Cuba’s Self-Employment Crisis

Photo Feature by Natalia Favre (El Toque)

Alfredo, a street vendor who refills lighters, parks on a busy street corner in Central Havana every day, from early in the morning. His workshop is set up on his tricycle, which allows him to move along the neighborhood’s streets. Photos: Natalia Favre

HAVANA TIMES – The severe economic crisis in Cuba right now, as well as currency reform, have been a big blow to small private businesses. Licenses to operate have gone up, and the Government has stepped up restrictions, while sales have dropped because of the crisis itself, which have all made private business owners’ everyday lives a never-ending battle for survival.

Right now, people’s priorities lie in putting food on the table at home, Edel says, who walks down Central Havana’s streets with his cart full of sweets. Sales have plummeted and he is the breadwinner in his household. The street vendor license Edel has forces him to walk all day. Stopping for an extended period of time on a street corner can get him a fine that nobody can afford to pay.

Others, such as Rosa or Roberto, have improvised their businesses in their home so they don’t have to go outside, at a time when around 1,000 COVID-19 cases are being reported every day, and the Government has announced new restrictions.

It’s an everyday struggle for Cubans to live a dignified life. Lots of the time, they are pushed to take illegal action by the same measures that are supposed to protect their rights, and only restrict them instead.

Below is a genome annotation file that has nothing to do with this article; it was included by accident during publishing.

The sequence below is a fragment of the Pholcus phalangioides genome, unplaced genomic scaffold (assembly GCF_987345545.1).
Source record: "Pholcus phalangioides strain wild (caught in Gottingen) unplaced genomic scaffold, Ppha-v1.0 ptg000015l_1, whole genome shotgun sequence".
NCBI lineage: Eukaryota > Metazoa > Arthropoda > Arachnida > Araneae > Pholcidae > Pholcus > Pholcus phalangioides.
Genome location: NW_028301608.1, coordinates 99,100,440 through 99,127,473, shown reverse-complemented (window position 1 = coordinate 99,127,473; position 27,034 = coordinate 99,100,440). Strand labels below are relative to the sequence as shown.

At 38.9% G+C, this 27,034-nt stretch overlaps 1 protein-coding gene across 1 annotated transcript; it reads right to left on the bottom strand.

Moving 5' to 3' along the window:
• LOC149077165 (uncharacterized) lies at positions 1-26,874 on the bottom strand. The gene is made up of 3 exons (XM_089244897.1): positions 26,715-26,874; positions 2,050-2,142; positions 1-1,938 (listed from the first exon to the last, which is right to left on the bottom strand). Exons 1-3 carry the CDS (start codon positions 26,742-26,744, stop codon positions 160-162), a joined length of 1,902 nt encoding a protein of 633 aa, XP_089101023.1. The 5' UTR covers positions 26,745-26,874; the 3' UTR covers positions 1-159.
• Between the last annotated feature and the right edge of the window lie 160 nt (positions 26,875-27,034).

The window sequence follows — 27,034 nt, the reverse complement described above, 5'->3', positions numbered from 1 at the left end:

Alfredo in his workshop, which is his tricycle.
Alfredo at work.
Sandy rides his ice-cream cart from Cerro to Central Havana, every afternoon. The horn incorporated into his tricycle, tells passers-by that he has ice-cream sandwiches and popsicles.
Sandy and his ice cream cart.
A lighter refiller reads Granma newspaper while waiting for customers in a doorway in front of Parque de la Fraternidad.
Rosa, in front of her house on San Rafael street, Central Havana. Other women cook meals inside that are then sold at the entrance. In addition to the cafe, Rosa makes the most of her doorway to sell items, such as sheets, clothes and shoes.
Oscar, 23, looks after his mother’s flowers stall, along with two friends, in front of his house, on a street in Central Havana. Oscar, de 23 años, junto a dos amigos, cuida el puesto de flores que tiene su mamá frente a su casa, en una calle de Centro Habana.
A barber improvises his “salon” in the middle of a street in Central Havana.
Roberto used to be a builder. Ever since the pandemic began, he began to sell different items on a stall he set up in front of his house, on the grounds of what used to be a restaurant but collapsed over 20 years ago.
Edel pushes a sweets cart down Central Havana’s streets. One of the conditions of his license is that he has to constantly be on the move. Parking anywhere on the street could get him a fine.

Mirta sells little coconut cakes she makes with her own two hands. Every afternoon, she walks down Old Havana’s streets with her sweet merchandise.
Mirta selling here sweets.

Read more from Cuba here on Havana Times.

One thought on “Cuba’s Self-Employment Crisis

  • The main problem in Cuba is that people do not want to work. We prefer to wait for our family in the USA to send money.

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